2015 Ketteler Award for Social Justice
The Sisters of Divine Providence presented the Ketteler Award for Social Justice to Beth Davies, CND. In 1998, the Sisters of Divine Providence instituted the Ketteler Award to honor individuals who demonstrate a strong commitment to social justice. The award, named for Wilhelm Emmanuel von Ketteler, Bishop of Mainz, Germany, and founder of the Congregation, is presented annually.
Sister Beth Davies has served as an advocate and activist on behalf of the impoverished, addicted and exploited in the heart of Appalachia—a region left in despair by the coal industry. A member of the Congregation of Notre Dame, she has worked in close collaboration with the people of Southwest Virginia for more than 40 years, building effective substance abuse and addiction programs; fighting the intrusion of maximum security prisons; working for environmental protection; and developing a network of medical clinics.
Sister Beth was first drawn to the region by the poverty she witnessed during a visit in the summer of 1971. The region’s residents were receiving little return or reward from the coal industry and left with heavy environmental and social fallout. After spending a career as a teacher and administrator in New York and Connecticut, she made the move to Appalachia in 1972 to join the region’s struggle. She said she learned early on that “whatever gifts I bring are useful only in collaboration with those that are already here, because we can only be effective when the whole community is working together.”
In those first few years, Sister Beth helped to build a community center where people could meet and share their experiences; she was part of the Catholic Committee on Appalachia, which conducted “listening sessions” in towns across the Appalachian region and served as a guide for the 1975 Appalachian Bishops’ Pastoral Letter, This Land Is Home to Me, which called for a meaningful response by people of faith to the exploitation of people and mineral resources in Appalachia; she was an active member of the Virginia Citizens for Better Reclamation—an organization instrumental in bringing to passage the Surface Mining Control and Reclamation Act of 1977, which is a federal law that regulates the environmental effect of coal mining in the United States; and she was an integral part of establishing the St. Charles Community Health Clinic—a permanent local clinic for the medically underserved area, which over the years grew into a network of clinics for low-income families.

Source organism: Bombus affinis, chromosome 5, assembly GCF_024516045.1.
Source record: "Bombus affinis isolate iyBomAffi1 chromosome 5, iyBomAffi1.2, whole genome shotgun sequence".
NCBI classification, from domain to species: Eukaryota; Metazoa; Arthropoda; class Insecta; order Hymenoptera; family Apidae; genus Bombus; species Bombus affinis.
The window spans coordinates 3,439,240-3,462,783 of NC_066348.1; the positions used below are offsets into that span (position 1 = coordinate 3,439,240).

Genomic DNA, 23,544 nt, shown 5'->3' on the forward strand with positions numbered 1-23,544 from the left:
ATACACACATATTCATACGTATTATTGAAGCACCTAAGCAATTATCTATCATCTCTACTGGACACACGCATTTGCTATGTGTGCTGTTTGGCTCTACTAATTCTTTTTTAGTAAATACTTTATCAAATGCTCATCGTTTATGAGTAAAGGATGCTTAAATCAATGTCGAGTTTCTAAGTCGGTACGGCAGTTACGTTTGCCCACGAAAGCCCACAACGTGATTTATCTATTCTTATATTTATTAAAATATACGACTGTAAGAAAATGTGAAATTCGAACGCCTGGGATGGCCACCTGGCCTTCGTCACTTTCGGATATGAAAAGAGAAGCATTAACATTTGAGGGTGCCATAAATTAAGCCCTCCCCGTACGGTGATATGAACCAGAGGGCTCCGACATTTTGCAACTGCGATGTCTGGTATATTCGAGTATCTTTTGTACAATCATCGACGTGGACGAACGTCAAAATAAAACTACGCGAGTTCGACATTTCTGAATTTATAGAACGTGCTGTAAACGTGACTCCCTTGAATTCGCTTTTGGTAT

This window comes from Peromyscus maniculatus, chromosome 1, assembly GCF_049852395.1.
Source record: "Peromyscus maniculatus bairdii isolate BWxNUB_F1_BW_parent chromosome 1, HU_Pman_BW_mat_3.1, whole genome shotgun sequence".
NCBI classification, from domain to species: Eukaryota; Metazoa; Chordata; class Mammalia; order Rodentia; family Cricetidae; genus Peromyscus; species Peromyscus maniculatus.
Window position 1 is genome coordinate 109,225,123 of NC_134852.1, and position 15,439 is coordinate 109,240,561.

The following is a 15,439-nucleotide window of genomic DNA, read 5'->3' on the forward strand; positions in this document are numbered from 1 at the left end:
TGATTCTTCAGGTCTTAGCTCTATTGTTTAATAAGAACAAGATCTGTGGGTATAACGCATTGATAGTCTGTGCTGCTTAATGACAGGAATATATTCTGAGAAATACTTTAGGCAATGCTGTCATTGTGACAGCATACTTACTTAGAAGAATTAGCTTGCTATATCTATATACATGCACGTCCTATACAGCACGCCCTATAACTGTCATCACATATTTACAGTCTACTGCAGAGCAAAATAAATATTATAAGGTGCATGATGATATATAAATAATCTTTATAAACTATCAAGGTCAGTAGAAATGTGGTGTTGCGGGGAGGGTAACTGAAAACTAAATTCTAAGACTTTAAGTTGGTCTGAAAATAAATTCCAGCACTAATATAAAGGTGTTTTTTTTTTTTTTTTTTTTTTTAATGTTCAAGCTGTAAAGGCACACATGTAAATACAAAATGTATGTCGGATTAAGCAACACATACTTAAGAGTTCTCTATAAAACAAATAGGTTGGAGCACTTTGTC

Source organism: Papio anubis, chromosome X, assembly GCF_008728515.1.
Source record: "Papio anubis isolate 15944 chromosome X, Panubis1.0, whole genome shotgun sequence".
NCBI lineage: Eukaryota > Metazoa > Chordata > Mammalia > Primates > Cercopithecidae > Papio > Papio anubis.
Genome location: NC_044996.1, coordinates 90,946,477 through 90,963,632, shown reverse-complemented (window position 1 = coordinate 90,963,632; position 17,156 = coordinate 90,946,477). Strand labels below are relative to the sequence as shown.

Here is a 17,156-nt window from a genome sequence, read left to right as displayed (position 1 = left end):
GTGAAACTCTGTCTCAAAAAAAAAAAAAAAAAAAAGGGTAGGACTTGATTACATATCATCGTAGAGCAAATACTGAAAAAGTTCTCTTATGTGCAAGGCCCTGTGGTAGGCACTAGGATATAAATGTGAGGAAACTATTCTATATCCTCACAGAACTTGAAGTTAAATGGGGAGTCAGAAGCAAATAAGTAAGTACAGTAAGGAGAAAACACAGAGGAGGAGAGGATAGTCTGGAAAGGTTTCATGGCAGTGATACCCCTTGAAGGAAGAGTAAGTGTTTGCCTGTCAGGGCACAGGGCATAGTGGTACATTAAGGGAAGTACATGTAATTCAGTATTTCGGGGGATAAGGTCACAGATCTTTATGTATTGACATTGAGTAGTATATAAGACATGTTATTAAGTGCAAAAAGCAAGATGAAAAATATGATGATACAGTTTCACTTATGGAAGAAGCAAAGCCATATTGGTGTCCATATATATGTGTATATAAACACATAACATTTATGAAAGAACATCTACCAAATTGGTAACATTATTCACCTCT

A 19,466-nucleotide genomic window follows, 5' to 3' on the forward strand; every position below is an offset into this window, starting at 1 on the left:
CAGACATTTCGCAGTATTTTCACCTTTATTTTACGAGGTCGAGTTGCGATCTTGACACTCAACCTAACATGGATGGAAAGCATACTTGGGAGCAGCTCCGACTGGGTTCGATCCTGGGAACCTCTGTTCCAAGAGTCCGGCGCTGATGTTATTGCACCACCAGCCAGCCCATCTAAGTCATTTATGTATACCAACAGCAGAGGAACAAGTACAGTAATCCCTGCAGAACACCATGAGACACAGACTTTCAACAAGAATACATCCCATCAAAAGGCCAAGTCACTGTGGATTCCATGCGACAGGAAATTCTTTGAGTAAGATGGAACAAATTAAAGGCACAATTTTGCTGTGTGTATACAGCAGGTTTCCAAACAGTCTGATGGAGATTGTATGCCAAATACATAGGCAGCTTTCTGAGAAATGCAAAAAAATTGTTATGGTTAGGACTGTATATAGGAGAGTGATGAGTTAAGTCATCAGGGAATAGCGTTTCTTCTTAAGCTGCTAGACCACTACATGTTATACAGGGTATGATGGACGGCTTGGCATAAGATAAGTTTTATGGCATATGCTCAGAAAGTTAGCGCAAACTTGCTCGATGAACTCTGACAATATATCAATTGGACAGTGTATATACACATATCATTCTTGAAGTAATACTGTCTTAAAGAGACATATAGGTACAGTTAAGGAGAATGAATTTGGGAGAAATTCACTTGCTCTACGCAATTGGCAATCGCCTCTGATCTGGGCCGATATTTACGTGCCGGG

In the 1980s, Central Appalachia was reeling from the loss of mining jobs to technology. Coal operators, desperate to keep their land profitable, began trying to turn mining operations into landfills to accept stockpiles of trash from other states. Sister Beth wanted more worth for Appalachia than being known as America’s dump. She helped lead the fight and block two proposals for private landfills in Lee County, Virginia, and founded CLEAN—the Citizens of Lee Environmental Action Network. She also wanted more worth for those abusing substances as a way to medicate despair. In 1982, she co-founded the Addiction Education Center in Pennington Gap, Virginia—an outpatient facility for low income alcoholics, addicts and their families—with the late Elizabeth Vines, a Sister of Divine Providence and 2005 Ketteler Award recipient.
With layoffs in the coal industry, prisons were built in the 1990s in an effort to solve local economic problems but only multiplied them. Job-starved people with little experience and without racial sensitivity were given guns, badges and authority over inmates from different races and cultures. Prison guards began to seek out medication to help them deal with the job and were prescribed OxyContin, which was being aggressively marketed to doctors in Southwest Virginia because of its high Medicaid and disability rates. By 2001, OxyContin was the drug of choice and death rates skyrocketed. “This has changed the face of Appalachia,” Sister Beth said in a 2007 Time article about punishing the pharmaceutical company that makes the painkiller. The prisons became an abusive, oppressive environment and concentration camps for drug addicts. Joining forces with the Appalachia office of Justice and Peace—a prisoners advocacy group—and the Lee County Coalition for Health—a nonprofit corporation composed of people from local government agencies, churches, health care institutions and the community—she worked to change the Virginia criminal justice system and improve its treatment of inmates, as well as bring drug courts to Southwest Virginia, which help people get rehabilitated and reduce the need to put non-violent drug offenders in prison. Unfortunately, prisons are a growth industry and the battle has not been easy. In a 2010 Virginia Organizing article, she said, “The most important thing is to have staying power because nothing happens overnight.”
Sister Beth’s educational background includes a Certified Alcohol and Drug Counselor certification from Rutgers University School of Alcohol and Drug Studies and she is a member of the Association of Addiction Professionals. Given the epidemic of prescription drug abuse, she focuses much of her work today on drug rehabilitation at the New Beginnings residential treatment center in Dryden, Virginia, where she is on staff, as well as running the Addiction Education Center in Pennington Gap that she co-founded nearly 35 years ago.